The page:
Dolezal thinks that TM is a departure from “traditional Christian orthodoxy.”3 He agrees with E. L. Mascall that if we accept TM “we may as well be content to do without a God at all” (6), and with Herbert McCabe that TM presents a “false and idolatrous picture of God” (6). David Bentley Hart also charges TM with idolatry. Plainly, on Dolezal’s view, TM is vile heresy.
Now, if Dolezal really thinks that all the men in the above list are heretics, he will need to spend quite a bit of time bringing charges against them in ecclesiastical courts. For my part, I shall defend only my own orthodoxy in this paper, for what difference that may make.4
Nevertheless, there are a number of points on which I agree with Dolezal and would even contend with him against some prevailing theological trends. When I began teaching theology at Westminster Seminary in 1968, my first elective course was “The Aseity of God.” Van Til, despite his disdain for scholasticism in general, was a strong advocate of divine aseity, what he called “the self-contained God.”5 In my course, I drew on Van Til, Bavinck, and the Reformed tradition. But I noted that despite the fact that many Reformed theologians considered divine aseity to be a central doctrine, few of them had developed any credible biblical basis for it. Given sola Scriptura, this seemed to me to be a serious lack, and so I spend much of the course trying to develop the doctrine from explicit biblical teaching. So I was pleased that Dolezal referred in his defense of aseity to 1 Kings 8:27, Acts 17:23-28, Rom. 11:35-36, passages I also stressed in my elective course. Like Van Til, I emphasized the creator/creature distinction and opposed any tendency toward “correlativism,” the notion that God and the universe (or something in the universe) are dependent on one another. I thought that issue had implications for epistemology as well as for metaphysics: God made human beings to think his thoughts after him, implying that all human thinking should be subordinate to divine revelation. That is the view called “presuppositionalism.” You can imagine how I recoil when someone accuses me of “theistic mutualism.” “Mutualism” seems to be the same as Van Til’s “correlativism,” and I’ve been fighting against that all my life.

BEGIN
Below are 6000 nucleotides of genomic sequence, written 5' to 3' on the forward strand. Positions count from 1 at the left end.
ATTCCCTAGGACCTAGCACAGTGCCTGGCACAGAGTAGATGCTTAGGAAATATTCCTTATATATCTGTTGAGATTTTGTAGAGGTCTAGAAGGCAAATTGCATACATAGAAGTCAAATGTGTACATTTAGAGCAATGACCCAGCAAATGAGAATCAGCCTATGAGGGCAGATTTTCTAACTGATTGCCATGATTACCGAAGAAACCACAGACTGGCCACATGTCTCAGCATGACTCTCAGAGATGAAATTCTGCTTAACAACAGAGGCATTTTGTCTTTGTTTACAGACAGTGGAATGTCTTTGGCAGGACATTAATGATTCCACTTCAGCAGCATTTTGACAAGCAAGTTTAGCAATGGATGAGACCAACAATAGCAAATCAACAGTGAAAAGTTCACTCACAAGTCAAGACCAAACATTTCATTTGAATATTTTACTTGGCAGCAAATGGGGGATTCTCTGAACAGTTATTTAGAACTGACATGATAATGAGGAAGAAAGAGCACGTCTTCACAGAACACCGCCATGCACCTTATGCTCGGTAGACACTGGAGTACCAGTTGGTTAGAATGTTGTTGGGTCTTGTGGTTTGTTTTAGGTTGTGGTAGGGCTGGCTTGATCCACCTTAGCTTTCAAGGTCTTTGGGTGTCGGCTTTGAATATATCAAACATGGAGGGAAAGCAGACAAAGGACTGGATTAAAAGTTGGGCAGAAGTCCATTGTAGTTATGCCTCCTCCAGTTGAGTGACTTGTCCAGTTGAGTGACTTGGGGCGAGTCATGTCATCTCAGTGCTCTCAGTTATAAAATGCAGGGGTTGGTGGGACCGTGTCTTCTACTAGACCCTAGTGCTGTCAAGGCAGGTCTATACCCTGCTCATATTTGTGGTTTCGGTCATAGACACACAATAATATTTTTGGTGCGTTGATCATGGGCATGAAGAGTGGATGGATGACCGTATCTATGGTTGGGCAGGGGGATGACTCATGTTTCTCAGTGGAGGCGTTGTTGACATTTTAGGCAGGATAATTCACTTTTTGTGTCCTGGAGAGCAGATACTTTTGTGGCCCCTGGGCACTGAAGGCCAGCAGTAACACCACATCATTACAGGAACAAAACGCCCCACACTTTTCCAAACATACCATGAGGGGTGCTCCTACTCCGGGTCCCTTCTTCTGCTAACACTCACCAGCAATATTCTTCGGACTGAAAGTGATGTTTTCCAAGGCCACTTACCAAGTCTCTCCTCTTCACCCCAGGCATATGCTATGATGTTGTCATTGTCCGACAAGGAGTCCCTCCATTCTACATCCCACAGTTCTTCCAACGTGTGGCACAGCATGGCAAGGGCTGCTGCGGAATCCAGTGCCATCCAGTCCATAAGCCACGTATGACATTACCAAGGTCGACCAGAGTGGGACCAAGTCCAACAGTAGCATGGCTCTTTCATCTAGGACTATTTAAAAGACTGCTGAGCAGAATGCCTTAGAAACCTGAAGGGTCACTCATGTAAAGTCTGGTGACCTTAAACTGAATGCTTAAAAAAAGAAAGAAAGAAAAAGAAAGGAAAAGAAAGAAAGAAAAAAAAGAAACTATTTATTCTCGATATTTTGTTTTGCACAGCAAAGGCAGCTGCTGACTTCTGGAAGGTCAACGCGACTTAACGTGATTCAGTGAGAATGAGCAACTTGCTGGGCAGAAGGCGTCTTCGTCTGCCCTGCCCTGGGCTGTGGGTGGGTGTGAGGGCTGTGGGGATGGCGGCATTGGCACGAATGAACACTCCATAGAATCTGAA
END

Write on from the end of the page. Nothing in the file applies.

When I wrote my Doctrine of God, mostly in the 1990s, My chief opponents were process theists and their evangelical cousins, the open theists. When I sent P&R the completed ms. of Doctrine of God, I suggested to them that I could take some of the material from that book, add to it some specific references to open theist writings and thereby develop a critique of that movement. They responded favorably, and in 2001 they published No Other God. They thought it best to release this smaller book a year ahead of the complete Doctrine of God, and I respected their judgment. Clearly it seemed to me that the process and openness thinkers were guilty of correlativism, and I opposed those notions from Scripture. In The Doctrine of God I defended the doctrines that Dolezal stresses in his current volume: divine aseity, simplicity, unchangeability, timeless eternity. I did not always use the scholastic arguments and definitions, and I used some arguments Dolezal doesn’t use.6 But many of my arguments were the same as Dolezal’s.
Nevertheless, it did seem to me that the process and openness theists had gotten hold of something in the biblical text—something orthodox theologians would have to deal with, without taking the path of correlativism. That something was that in Scripture God does enter into genuinely personal relationships with human beings. Indeed, Scripture emphasizes these relationships. Among them are covenants, which of course are central to biblical redemption. And the principal promise of the covenants between God and believers is “I will be with you,” the “Immanuel principle,” fulfilled in the coming of Christ. Christ came to be with us in space and time, to take to himself our sins, and to bring us new life in him. He came to be our covenant Lord. This is the Gospel, and I determined not to accept any metaphysical premise that compromised this covenantal relation between God and man.